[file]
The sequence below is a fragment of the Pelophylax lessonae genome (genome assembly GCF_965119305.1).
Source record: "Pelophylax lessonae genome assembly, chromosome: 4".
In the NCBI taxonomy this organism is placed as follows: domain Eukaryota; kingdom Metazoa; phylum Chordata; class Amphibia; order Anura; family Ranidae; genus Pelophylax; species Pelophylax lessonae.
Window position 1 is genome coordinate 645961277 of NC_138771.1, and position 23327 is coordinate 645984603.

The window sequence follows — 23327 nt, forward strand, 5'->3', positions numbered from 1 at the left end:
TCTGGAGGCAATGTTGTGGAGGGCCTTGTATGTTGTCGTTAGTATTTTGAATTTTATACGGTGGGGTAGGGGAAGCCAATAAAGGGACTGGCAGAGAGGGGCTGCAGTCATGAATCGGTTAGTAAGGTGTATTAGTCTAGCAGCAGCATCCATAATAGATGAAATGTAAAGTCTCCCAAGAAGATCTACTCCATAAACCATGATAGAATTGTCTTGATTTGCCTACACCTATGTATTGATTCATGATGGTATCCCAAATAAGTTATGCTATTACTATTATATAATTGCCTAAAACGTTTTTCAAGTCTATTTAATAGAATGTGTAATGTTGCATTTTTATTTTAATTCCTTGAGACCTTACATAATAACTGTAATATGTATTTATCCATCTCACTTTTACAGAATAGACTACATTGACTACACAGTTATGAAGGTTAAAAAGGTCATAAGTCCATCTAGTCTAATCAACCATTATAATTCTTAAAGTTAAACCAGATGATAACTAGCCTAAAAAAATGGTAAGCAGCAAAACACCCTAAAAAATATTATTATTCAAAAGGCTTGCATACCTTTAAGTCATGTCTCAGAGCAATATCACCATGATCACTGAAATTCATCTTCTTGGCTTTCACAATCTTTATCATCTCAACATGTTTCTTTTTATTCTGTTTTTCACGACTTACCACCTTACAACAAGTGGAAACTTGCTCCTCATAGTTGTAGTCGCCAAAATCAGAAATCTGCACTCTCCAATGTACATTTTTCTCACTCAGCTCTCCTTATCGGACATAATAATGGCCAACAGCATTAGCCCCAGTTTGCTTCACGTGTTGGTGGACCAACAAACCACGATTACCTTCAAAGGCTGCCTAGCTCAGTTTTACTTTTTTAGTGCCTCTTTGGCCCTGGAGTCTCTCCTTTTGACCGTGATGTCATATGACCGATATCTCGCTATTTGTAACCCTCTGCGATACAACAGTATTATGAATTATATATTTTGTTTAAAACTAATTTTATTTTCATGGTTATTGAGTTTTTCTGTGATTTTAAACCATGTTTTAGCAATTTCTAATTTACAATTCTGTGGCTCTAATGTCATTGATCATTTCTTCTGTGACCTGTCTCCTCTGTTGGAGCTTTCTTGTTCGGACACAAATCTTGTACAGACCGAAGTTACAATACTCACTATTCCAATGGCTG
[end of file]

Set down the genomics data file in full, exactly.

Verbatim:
The sequence below is a fragment of the Pelophylax lessonae genome (genome assembly GCF_965119305.1).
Source record: "Pelophylax lessonae genome assembly, chromosome: 4".
In the NCBI taxonomy this organism is placed as follows: domain Eukaryota; kingdom Metazoa; phylum Chordata; class Amphibia; order Anura; family Ranidae; genus Pelophylax; species Pelophylax lessonae.
Window position 1 is genome coordinate 645961277 of NC_138771.1, and position 23327 is coordinate 645984603.

The window sequence follows — 23327 nt, forward strand, 5'->3', positions numbered from 1 at the left end:
TCTGGAGGCAATGTTGTGGAGGGCCTTGTATGTTGTCGTTAGTATTTTGAATTTTATACGGTGGGGTAGGGGAAGCCAATAAAGGGACTGGCAGAGAGGGGCTGCAGTCATGAATCGGTTAGTAAGGTGTATTAGTCTAGCAGCAGCATCCATAATAGATGAAATGTAAAGTCTCCCAAGAAGATCTACTCCATAAACCATGATAGAATTGTCTTGATTTGCCTACACCTATGTATTGATTCATGATGGTATCCCAAATAAGTTATGCTATTACTATTATATAATTGCCTAAAACGTTTTTCAAGTCTATTTAATAGAATGTGTAATGTTGCATTTTTATTTTAATTCCTTGAGACCTTACATAATAACTGTAATATGTATTTATCCATCTCACTTTTACAGAATAGACTACATTGACTACACAGTTATGAAGGTTAAAAAGGTCATAAGTCCATCTAGTCTAATCAACCATTATAATTCTTAAAGTTAAACCAGATGATAACTAGCCTAAAAAAATGGTAAGCAGCAAAACACCCTAAAAAATATTATTATTCAAAAGGCTTGCATACCTTTAAGTCATGTCTCAGAGCAATATCACCATGATCACTGAAATTCATCTTCTTGGCTTTCACAATCTTTATCATCTCAACATGTTTCTTTTTATTCTGTTTTTCACGACTTACCACCTTACAACAAGTGGAAACTTGCTCCTCATAGTTGTAGTCGCCAAAATCAGAAATCTGCACTCTCCAATGTACATTTTTCTCACTCAGCTCTCCTTATCGGACATAATAATGGCCAACAGCATTAGCCCCAGTTTGCTTCACGTGTTGGTGGACCAACAAACCACGATTACCTTCAAAGGCTGCCTAGCTCAGTTTTACTTTTTTAGTGCCTCTTTGGCCCTGGAGTCTCTCCTTTTGACCGTGATGTCATATGACCGATATCTCGCTATTTGTAACCCTCTGCGATACAACAGTATTATGAATTATATATTTTGTTTAAAACTAATTTTATTTTCATGGTTATTGAGTTTTTCTGTGATTTTAAACCATGTTTTAGCAATTTCTAATTTACAATTCTGTGGCTCTAATGTCATTGATCATTTCTTCTGTGACCTGTCTCCTCTGTTGGAGCTTTCTTGTTCGGACACAAATCTTGTACAGACCGAAGTTACAATACTCACTATTCCAATGGCTG